Ms Chio: According to the “2008 Macau Women Status Report” compiled by the Women’s Affairs Advisory Committee, the eight main concerns are: emotional problems caused by pressures from families, children and work; lack of family services; lack of leisure facilities especially general sports facilities, community centres, art and cultural venues and parks; insufficient health care services – a survey showed that in 2006 every 4,947 women had to share only one gynaecologist/obstetrician; work on shifts that affects their time spending with families; worsening unemployment situation in recent years and a notable median wage gap comparing to men; difficulties in getting job promotion opportunities; and also the hardships of low-income women – a survey found that 7.7 percent of the local women made less than MOP 3,000 a month.

R: Human trafficking is also a problem chiefly affecting women. How effective is your anti-human trafficking hotline so far?

Ms Chio: As a community organisation we can only help the victims, who usually come from the mainland and are sold into the sex trade, by providing counselling. At the end of the day it still has to rely on the Government to help them return home. When we get a call we will usually encourage them to seek help from the Government. Thus almost all of the women who came into our shelter could go back to their place of origin eventually.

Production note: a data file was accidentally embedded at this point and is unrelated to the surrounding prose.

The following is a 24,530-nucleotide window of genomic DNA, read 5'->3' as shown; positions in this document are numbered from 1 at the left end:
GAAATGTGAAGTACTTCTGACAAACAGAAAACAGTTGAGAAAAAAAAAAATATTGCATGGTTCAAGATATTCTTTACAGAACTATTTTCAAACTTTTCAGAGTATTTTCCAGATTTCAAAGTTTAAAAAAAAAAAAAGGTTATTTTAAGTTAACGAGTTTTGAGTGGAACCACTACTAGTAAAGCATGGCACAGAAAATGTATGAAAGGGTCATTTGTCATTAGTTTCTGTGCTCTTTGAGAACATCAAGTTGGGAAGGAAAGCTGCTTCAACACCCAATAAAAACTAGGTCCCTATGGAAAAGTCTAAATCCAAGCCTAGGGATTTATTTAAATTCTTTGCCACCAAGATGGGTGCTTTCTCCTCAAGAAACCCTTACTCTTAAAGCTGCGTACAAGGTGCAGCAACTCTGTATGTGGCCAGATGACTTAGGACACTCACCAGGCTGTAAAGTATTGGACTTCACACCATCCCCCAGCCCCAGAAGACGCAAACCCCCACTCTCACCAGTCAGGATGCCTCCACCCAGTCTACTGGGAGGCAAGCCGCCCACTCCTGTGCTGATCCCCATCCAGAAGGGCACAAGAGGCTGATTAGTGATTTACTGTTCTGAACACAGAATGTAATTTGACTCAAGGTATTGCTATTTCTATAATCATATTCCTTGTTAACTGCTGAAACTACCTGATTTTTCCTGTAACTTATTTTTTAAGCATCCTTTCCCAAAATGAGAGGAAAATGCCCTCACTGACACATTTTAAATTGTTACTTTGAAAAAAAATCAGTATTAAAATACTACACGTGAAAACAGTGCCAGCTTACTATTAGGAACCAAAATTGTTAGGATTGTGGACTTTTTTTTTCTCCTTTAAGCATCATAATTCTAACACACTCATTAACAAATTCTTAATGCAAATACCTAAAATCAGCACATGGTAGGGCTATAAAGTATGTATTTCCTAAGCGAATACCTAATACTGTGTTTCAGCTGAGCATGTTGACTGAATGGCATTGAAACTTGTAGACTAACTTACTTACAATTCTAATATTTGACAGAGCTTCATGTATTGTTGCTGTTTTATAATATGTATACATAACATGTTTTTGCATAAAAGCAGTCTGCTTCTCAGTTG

In 2008 [from July when the hotline was launched], 2009 and 2010 [as at the end of June], the numbers of people under 18 years old who have stayed in our human trafficking shelter were respectively six, one and two, while those above 18 were respectively 16, two and nine.

Some of the victims thought they were coming to work but didn’t know that they had to engage in the sex trade industry, some planned to come here only to accompany customers to sing in night clubs, or some were being physically abused when working here. Macau certainly needs more outreach social workers to help find these victims.

R: Why are there so many women’s associations throughout the world but similar ones for men aren’t as common?

Ms Chio: We can say that women are a vulnerable group and therefore draw concerns around the world. In Macau, women’s status is comparatively quite well though.

R: What is the role of the Women’s General Association in Macau?

Ms Chio: After the 1999 handover we launched two family services centres, as families are the cornerstone of a society and influential to social development and progress. During the implementation of the services, we discovered some of the women were victims of domestic violence. But at that time we could only help relieve their emotions, cheer them up and provide psychological counselling, and eventually we had to tell them to go back home, as we didn’t have a shelter for them.

R: Why didn’t these women go to the police?